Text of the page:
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Tuesday, 26 November 2013

Weight loss chip implanted in arm tells you when to stop eating -

Weight loss chip implanted in arm tells you when to stop eating - 



A weight loss chip that could be implanted in a woman’s arm by her GP is being developed by scientists.
The genetic chip would constantly check for fat in the blood and, when someone has eaten too much, release a hormone that sates hunger.
In tests on mice, an early version of the device led to obese creatures eating less fatty food and shedding weight.
Importantly, the gizmo stopped releasing the diet drug when they reached a normal weight.
The Swiss researchers hope that within five to ten years they will have a version the size of a coin that can be slipped under the skin of a slimmer’s arm.
If effective, it would provide an alternative to diet pills, which have to be taken several times a day, as well as to expensive and invasive obesity survey such as gastric banding.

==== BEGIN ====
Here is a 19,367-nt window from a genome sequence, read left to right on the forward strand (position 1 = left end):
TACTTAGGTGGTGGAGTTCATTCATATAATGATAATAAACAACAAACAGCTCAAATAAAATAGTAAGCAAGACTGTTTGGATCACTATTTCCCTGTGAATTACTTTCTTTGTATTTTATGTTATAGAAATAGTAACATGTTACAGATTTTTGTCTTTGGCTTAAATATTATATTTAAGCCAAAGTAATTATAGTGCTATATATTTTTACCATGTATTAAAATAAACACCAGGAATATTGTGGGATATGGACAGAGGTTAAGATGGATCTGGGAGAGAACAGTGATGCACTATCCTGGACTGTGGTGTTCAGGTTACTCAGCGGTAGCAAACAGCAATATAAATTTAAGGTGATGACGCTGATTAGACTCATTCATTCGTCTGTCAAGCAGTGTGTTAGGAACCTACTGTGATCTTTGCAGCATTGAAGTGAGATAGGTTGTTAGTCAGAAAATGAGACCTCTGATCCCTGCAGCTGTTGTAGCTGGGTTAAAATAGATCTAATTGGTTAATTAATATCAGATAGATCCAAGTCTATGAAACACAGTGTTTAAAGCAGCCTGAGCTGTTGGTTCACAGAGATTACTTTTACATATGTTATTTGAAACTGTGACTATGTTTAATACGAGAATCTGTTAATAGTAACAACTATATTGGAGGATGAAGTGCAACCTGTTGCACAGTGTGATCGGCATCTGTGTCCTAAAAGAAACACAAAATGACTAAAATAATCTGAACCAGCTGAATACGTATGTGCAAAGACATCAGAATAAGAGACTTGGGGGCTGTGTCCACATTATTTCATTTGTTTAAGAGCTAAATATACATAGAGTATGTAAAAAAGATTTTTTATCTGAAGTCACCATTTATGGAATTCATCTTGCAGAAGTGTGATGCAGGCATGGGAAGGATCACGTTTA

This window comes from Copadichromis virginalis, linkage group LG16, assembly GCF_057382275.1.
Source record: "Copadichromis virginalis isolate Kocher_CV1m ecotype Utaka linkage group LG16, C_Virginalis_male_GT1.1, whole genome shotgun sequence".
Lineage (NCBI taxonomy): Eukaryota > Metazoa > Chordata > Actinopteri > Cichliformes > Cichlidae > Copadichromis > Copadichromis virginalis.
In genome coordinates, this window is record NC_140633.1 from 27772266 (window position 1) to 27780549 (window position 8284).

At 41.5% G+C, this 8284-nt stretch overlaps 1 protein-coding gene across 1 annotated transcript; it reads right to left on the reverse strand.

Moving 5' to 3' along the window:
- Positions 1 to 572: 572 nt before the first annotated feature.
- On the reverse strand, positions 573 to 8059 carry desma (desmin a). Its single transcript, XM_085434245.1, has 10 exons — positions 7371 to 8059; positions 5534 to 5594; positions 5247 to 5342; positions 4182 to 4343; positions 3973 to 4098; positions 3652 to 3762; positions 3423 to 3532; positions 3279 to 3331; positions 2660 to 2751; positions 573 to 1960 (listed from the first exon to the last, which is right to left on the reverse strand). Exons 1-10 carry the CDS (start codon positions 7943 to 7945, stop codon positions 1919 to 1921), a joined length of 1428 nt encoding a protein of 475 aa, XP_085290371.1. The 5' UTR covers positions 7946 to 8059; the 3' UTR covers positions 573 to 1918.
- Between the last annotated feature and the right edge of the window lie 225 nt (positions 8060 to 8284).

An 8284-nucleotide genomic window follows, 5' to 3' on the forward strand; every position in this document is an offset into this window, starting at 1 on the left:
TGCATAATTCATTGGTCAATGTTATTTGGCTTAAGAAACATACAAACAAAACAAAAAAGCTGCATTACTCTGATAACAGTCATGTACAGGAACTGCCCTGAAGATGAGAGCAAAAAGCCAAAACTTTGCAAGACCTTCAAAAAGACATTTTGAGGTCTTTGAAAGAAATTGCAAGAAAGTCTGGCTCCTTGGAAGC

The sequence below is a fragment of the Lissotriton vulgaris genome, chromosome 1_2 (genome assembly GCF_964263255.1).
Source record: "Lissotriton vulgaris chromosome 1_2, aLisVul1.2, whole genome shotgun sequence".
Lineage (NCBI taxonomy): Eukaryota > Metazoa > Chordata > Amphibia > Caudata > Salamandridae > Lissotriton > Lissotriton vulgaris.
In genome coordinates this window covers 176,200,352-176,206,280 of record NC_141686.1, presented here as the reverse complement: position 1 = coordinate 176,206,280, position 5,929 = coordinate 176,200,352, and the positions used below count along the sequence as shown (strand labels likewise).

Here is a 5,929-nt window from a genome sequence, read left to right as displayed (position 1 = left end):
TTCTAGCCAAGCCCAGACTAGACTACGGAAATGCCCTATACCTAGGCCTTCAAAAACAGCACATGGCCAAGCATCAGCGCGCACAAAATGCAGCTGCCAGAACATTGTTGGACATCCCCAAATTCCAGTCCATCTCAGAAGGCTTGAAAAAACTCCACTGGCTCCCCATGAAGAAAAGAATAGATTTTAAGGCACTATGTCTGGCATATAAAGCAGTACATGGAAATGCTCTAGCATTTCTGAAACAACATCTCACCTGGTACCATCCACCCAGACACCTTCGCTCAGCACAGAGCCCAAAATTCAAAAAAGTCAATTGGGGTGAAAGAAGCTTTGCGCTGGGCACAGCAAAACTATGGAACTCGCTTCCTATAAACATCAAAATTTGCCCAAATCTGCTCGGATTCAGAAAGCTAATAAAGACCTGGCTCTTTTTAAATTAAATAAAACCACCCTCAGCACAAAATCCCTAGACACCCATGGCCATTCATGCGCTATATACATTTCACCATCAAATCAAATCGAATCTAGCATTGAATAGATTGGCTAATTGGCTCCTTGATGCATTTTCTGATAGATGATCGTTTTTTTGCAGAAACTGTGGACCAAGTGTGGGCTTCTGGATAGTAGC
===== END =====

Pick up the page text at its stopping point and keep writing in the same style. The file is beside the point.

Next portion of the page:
It is also hoped it will be free of major side-effects.
The journal Nature Communications reports that the chip contains two genes that work together keep appetite in check.
The first constantly monitors fat levels in blood. When they get too high, it tells the second to make the appetite suppressant.
The chip’s inventor, Professor Martin Fussenegger said he hopes it could be used to prevent obesity, as well as to treat it.
Chips containing other combinations of genes could be developed to tackle other illnesses.
In Britain, just 34 per cent of men and 39 per cent of women are of a healthy weight.

Being obese can knock up to nine years off a person’s life and raise the risk of a host of health problems, including diabetes, heart disease, stroke, infertility, depression and some cancers.
A spokesman for the researchers said: ‘Humankind has a weight problem.
‘According to the World Health Organisation, over half the population in many industrialised countries is overweight, one in three people extremely so.


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